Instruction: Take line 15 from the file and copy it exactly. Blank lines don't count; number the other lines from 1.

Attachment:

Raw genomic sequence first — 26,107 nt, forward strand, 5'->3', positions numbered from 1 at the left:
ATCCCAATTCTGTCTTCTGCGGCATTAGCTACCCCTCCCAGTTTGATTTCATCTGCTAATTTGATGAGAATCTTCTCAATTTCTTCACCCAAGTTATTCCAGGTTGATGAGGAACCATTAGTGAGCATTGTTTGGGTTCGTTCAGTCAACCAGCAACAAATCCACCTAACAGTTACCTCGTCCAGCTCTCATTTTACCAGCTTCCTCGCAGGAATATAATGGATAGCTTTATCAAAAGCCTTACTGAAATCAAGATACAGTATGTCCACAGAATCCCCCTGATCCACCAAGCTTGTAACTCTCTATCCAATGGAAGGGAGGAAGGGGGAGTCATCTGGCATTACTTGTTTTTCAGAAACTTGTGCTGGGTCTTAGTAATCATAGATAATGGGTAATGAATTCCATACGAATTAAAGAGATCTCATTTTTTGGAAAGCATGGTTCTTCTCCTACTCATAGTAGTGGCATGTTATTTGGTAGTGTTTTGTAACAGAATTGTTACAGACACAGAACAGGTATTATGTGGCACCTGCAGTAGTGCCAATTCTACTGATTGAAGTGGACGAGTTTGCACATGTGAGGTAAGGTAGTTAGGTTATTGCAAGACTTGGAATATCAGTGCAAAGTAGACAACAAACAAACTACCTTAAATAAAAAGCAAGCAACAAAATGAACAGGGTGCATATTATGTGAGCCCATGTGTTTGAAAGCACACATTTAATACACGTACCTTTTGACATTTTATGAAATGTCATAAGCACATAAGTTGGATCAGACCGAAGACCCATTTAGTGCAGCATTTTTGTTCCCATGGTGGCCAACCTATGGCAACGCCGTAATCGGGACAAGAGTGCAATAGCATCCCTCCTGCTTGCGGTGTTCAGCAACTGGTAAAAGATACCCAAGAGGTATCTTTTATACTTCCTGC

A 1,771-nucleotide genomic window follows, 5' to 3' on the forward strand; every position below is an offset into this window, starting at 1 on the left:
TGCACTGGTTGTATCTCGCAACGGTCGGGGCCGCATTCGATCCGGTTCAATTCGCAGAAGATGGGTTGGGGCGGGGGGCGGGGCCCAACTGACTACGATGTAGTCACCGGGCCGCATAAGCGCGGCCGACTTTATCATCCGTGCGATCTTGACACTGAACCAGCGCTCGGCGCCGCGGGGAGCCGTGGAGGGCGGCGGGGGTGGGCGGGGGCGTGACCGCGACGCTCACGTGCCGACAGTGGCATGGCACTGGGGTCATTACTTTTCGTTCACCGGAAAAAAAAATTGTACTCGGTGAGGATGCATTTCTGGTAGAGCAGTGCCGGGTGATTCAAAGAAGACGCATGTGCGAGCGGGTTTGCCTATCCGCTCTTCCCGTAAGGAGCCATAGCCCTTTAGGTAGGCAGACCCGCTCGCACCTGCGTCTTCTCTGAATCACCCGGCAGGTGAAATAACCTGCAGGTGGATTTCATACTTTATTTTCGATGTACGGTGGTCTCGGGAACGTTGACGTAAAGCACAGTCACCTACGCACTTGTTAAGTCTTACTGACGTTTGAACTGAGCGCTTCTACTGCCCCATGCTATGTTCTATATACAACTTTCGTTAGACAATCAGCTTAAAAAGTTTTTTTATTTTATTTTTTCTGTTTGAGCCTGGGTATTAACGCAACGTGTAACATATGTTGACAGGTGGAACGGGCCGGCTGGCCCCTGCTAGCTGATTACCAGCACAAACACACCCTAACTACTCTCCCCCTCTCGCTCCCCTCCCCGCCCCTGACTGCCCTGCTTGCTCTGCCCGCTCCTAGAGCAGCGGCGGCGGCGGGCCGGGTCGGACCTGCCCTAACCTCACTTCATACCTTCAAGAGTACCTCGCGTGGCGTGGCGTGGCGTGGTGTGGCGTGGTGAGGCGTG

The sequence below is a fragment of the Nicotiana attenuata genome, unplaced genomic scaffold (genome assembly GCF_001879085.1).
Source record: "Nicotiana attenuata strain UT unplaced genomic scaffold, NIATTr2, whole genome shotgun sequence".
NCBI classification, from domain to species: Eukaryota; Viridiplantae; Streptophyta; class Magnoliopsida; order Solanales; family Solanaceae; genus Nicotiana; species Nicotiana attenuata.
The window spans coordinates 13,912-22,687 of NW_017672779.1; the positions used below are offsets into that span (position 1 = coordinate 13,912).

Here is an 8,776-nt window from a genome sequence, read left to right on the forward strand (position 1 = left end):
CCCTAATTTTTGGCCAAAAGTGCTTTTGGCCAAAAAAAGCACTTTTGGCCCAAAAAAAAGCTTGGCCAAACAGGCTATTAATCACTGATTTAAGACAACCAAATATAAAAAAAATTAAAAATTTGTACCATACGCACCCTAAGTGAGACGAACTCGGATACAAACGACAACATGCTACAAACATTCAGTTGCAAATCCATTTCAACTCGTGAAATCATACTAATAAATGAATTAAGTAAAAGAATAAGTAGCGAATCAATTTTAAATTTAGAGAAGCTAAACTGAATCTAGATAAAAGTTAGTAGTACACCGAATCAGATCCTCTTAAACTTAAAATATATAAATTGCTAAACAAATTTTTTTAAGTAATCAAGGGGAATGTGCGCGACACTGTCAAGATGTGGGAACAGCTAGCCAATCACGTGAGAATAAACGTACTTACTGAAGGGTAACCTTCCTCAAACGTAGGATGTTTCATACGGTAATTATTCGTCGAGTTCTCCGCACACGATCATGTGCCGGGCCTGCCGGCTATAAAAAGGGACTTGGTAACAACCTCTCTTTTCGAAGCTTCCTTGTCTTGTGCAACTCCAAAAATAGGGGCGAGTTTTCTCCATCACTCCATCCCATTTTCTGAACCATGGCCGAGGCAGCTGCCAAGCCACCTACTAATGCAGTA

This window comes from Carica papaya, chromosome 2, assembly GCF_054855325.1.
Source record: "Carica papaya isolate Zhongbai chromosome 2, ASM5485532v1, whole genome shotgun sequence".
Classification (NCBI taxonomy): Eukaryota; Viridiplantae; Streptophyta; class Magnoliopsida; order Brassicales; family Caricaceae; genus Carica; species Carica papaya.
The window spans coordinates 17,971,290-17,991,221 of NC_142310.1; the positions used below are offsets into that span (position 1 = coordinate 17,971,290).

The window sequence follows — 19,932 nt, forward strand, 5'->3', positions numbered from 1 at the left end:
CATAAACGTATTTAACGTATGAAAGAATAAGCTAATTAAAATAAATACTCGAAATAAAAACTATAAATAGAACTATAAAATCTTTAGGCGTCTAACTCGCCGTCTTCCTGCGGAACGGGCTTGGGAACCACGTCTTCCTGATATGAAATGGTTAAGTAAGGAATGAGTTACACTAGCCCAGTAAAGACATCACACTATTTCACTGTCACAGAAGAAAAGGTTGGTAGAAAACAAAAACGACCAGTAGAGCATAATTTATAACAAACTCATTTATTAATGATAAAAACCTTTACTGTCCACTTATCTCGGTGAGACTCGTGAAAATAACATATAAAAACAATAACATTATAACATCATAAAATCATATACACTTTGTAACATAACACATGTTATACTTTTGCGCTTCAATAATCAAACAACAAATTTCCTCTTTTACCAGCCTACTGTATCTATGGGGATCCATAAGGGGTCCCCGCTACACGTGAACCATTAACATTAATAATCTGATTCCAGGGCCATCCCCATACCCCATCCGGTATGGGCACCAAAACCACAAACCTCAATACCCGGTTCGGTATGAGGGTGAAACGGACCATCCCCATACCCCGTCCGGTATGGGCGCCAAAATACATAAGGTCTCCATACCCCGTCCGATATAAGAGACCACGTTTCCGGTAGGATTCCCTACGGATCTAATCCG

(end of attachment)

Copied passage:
The window sequence follows — 19,932 nt, forward strand, 5'->3', positions numbered from 1 at the left end: